Sachtleben and Chambers believed Khazar’s story, which corresponded to accounts from other Armenians and Kurds. They also learned that Lenz was known to be carrying a large amount of money, a detail unlikely to escape the notice of the many thieves and murderers in the region.

Sachtleben confronted the local governor with his findings, and was rebuffed when he had the audacity to demand that a squadron of Turkish soldiers be placed at his disposal to continue his search for Lenz. Weeks later, responding to diplomatic pressure from Alexander Terrell, the U.S. ambassador in Istanbul, the Turks finally agreed to have a high-ranking government official named Shakir Pasha make inquiries about Lenz’s disappearance while he toured Kurdistan to oversee reforms for the Armenians that the Turks had promised England, France and Russia.

But Sachtleben’s hopes for a full investigation were soon dashed, as he learned that Turkish officials and Kurds had threatened Armenians throughout the region to keep quiet about Lenz. His spy Khazar refused further involvement, telling Sachtleben that “the Kurds would think no more of killing him than of killing a chicken.”

Pasha arrived in late September, and departed Erzeroum with an entourage that included Sachtleben and Chambers as the early snows of winter began to fall. They first traveled to Tchelkani, where they searched the home of Moosteh Niseh.

To no one’s surprise, they found no trace of Lenz’s belongings. “Neither Mr. Chambers nor myself had expected after these four months of delay, any better result, and although we searched the houses carefully we did it more as a matter of form,” Sachtleben wrote. The commission traveled the region for several weeks conducting interviews. At first the Armenians professed to know nothing of Lenz. But they eventually overcame their fears, and the details about what had happened to the cyclist slowly began to emerge.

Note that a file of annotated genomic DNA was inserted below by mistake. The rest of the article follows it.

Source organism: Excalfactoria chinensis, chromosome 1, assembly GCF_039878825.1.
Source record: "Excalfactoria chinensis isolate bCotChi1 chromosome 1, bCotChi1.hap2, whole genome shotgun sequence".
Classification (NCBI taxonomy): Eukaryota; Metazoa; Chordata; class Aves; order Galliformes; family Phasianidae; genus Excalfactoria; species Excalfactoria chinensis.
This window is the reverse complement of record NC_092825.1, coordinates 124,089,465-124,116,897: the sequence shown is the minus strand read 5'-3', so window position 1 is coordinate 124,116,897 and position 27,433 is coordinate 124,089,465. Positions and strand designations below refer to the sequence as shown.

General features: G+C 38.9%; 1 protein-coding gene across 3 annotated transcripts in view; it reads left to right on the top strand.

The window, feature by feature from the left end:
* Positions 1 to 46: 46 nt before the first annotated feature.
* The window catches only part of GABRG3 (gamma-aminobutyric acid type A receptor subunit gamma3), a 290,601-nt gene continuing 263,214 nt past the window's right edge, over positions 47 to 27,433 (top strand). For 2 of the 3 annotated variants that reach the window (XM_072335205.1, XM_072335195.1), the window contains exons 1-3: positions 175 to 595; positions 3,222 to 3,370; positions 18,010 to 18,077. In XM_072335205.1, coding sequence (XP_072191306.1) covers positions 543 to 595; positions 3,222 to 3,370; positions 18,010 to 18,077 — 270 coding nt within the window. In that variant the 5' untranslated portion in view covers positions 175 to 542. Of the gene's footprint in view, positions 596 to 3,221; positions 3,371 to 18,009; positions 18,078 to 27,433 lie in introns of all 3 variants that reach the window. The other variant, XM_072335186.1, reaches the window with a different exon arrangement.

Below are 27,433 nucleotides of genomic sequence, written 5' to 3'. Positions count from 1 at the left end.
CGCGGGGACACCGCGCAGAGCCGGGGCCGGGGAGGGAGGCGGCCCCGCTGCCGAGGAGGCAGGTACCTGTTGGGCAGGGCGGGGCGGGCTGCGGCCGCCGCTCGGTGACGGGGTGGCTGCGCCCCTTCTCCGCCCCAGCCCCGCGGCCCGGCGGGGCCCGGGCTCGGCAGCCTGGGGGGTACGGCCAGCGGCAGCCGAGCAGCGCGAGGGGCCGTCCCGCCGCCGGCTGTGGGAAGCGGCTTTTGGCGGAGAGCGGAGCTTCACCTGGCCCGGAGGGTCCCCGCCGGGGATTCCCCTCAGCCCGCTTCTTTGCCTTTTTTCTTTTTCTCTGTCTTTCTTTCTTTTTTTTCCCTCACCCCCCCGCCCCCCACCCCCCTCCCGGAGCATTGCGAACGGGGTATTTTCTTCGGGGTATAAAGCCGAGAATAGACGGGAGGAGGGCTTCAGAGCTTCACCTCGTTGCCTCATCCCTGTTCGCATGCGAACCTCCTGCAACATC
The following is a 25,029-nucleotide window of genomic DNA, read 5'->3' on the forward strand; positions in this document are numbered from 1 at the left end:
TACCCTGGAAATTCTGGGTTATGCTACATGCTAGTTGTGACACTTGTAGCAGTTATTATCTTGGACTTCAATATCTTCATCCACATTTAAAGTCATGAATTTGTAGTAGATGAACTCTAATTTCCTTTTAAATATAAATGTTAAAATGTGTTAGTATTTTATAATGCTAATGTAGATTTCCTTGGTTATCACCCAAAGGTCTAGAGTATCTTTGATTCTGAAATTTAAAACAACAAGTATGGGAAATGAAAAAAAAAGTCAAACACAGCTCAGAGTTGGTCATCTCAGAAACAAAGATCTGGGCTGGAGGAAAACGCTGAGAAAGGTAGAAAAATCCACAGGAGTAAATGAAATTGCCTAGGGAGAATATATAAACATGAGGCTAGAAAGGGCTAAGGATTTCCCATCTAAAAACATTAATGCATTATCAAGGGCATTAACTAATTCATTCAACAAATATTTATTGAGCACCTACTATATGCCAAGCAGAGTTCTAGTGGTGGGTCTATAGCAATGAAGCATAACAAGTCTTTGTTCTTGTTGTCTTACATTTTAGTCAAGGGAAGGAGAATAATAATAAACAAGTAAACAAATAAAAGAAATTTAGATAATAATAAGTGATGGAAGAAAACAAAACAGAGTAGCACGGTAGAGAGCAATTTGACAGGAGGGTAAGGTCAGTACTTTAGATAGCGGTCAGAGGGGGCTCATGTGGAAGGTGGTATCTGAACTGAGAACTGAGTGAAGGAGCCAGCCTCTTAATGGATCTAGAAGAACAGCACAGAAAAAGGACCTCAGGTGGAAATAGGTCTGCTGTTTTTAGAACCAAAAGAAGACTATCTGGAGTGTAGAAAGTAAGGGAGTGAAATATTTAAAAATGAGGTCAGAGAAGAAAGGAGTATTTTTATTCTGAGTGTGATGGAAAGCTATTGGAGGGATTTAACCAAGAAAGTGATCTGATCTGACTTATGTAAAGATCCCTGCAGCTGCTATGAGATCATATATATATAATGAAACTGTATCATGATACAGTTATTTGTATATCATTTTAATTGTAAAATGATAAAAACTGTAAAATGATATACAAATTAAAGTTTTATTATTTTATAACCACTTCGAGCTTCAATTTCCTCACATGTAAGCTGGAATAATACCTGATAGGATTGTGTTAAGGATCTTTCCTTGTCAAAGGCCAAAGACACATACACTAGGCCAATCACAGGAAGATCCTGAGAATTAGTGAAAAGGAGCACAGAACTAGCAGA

A farmer named Avak Parsagh testified that on May 9, 1894, a young man traveling on a bicycle had arrived in Tchelkani in the rain and sought lodging at the home of Parsagh, who was off in his fields. The village priest soon came to greet this strange visitor. Lenz was ill and had difficulty communicating, but he shared raisins from his pocket and gave the priest money for a chicken before falling asleep. A crowd of curious visitors that included Niseh soon awakened him.

Lenz grew annoyed as the visitors rummaged through his belongings, and he tried unsuccessfully to grab his revolver from Moosteh Niseh’s hands. The Kurd in turn became irritated at Lenz’s refusal to show him how to load the gun. “Moosteh became angry, cursed Lenz in Kurdish, and threatened to kill him, which of course Lenz didn’t understand, and the Armenians could not explain it to him,” Sachtleben later wrote to Ambassador Terrell. “Lenz ordered them out of the room, but they wouldn’t go so he curled himself up and slept.”

This further infuriated Niseh. “Is he a king that he cannot sit up and talk with us?” the Kurd asked. Witnesses later said he muttered curses and threats under his breath as he left the room. The next morning, the villagers watched Lenz push his bicycle out of town in the rain, the roads too muddy for riding.

Behind a knoll a short distance outside town, Niseh and his associates were waiting. As Lenz prepared to cross a stream, they attacked. “One of them…suddenly drew his sword and cut Lenz severely across the right hand,” Sachtleben wrote. “Lenz begged them not to kill him, saying ‘I will be a [Muslim].’”

The Kurds dragged Lenz and his baggage to a nearby river. “Here they robbed him of everything, and at [Niseh’s] order put him to death so that he would not reveal their names,” Sachtleben reported. The killers said they buried Lenz and his bicycle by the stream, but the grave was never located.

Niseh and his son were later seen wearing Lenz’s clothes, and his revolver was said to be in their possession as well.